(Reuters) – A Mexican farmworker was found guilty on Friday of murdering an Iowa college student three years ago, who prosecutors said enraged him by rejecting his advances.
The case was seized on in 2018 as a talking point by former President Donald Trump as he railed against illegal immigration.
A jury in Davenport, Iowa, found Cristhian Bahena Rivera guilty of first-degree murder in the death of Mollie Tibbetts, a 20-year-old University of Iowa student.
Bahena Rivera, 26, who had been wearing translation headphones throughout the trial, did not visibly react to the verdict. He faces a life sentence without parole.
Tibbetts disappeared while out for a run on the evening of July 18, 2018, in Brooklyn, Iowa.
Bahena Rivera, who had entered the United States illegally, was arrested about a month after her disappearance after police said they identified him from a security video taken from a camera outside a Brooklyn house near where Tibbetts was last seen running.
After an 11-hour interrogation, police said Bahena Rivera led them to Tibbetts’ body in a cornfield. She had been stabbed nine to 12 times, prosecutors said.
Shortly after Bahena Rivera’s arrest, the case was brought up by Trump, who had made building a wall along the U.S.-Mexican border a signature goal of his administration.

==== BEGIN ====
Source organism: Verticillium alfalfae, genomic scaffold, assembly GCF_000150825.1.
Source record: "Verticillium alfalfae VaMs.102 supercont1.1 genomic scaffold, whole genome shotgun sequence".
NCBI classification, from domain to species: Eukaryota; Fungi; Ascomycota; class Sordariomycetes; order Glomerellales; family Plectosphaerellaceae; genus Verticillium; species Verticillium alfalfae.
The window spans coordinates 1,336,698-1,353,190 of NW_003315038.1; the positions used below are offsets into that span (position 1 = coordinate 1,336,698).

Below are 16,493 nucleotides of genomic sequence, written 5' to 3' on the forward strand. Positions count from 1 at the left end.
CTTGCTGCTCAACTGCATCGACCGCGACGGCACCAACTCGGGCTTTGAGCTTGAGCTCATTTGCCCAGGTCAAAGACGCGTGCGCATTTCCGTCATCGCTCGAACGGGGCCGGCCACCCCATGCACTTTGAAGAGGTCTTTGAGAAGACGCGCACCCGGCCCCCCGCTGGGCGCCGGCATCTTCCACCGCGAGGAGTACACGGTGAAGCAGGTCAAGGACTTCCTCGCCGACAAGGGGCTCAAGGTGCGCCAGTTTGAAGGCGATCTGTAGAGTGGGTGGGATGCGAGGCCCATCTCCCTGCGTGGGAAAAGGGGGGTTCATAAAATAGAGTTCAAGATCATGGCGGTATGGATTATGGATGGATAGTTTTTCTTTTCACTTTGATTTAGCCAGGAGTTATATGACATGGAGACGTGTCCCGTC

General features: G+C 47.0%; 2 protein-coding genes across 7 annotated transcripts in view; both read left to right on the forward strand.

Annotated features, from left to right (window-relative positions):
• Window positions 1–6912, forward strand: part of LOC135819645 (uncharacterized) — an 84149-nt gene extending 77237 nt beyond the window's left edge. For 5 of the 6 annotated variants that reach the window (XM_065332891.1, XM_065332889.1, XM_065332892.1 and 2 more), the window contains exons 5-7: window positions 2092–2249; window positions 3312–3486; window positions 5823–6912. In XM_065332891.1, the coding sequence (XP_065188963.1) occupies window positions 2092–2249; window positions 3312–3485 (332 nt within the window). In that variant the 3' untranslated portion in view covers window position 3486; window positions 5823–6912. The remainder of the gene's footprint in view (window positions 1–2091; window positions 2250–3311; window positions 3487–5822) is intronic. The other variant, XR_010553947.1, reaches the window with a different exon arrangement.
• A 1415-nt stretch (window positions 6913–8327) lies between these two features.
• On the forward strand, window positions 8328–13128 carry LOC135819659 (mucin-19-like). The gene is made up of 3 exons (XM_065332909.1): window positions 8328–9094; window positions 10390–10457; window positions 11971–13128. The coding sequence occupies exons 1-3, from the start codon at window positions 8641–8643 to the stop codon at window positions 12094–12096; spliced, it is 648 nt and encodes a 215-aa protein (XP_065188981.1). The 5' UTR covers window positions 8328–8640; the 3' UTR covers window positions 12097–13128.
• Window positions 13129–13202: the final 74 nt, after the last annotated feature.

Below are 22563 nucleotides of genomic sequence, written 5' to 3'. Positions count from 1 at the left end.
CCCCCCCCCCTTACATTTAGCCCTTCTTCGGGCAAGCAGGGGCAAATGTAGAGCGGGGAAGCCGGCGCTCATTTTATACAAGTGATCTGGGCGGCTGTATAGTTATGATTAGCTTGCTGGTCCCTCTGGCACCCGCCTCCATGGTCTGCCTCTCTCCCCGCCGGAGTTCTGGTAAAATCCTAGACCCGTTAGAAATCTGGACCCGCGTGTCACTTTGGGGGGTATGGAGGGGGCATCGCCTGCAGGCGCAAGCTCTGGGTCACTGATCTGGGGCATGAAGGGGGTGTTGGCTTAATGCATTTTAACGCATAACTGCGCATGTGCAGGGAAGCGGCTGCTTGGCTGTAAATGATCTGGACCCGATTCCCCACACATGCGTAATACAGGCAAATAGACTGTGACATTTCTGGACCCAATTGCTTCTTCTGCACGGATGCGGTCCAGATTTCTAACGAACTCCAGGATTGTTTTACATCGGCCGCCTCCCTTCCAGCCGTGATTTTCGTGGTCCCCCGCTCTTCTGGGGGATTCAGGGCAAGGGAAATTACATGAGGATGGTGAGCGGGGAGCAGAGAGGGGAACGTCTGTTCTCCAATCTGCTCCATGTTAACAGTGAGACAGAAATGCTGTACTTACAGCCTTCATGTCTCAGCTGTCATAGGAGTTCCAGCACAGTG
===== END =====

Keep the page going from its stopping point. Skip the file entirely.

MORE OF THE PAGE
“A person came in from Mexico, illegally, and killed her,” Trump said in a taped speech posted on Twitter at the time. “We need the wall. We need our immigration laws changed.”
In testimony this week, Bahena Rivera blamed the murder on two armed men with covered faces who he said ordered him to drive them down a rural road, where they put the body in the trunk of his car and warned him that they would harm his ex-girlfriend and young daughter if he told the police. He said he then placed Tibbetts’ body in the cornfield.
He admitted that he had originally told police that he approached Tibbetts, who became upset. He said he then “blacked out.”
In his summation to the jury, defense attorney Chad Frese called the state’s investigation of the case sloppy.
Prosecutor Scott Brown, an assistant state attorney general, ridiculed Bahena Rivera’s story of the “two phantom men” and asked the jury to convict him based on the “overwhelming” evidence against him.
(Reporting by Peter Szekely in New York, Editing by Rosalba O’Brien)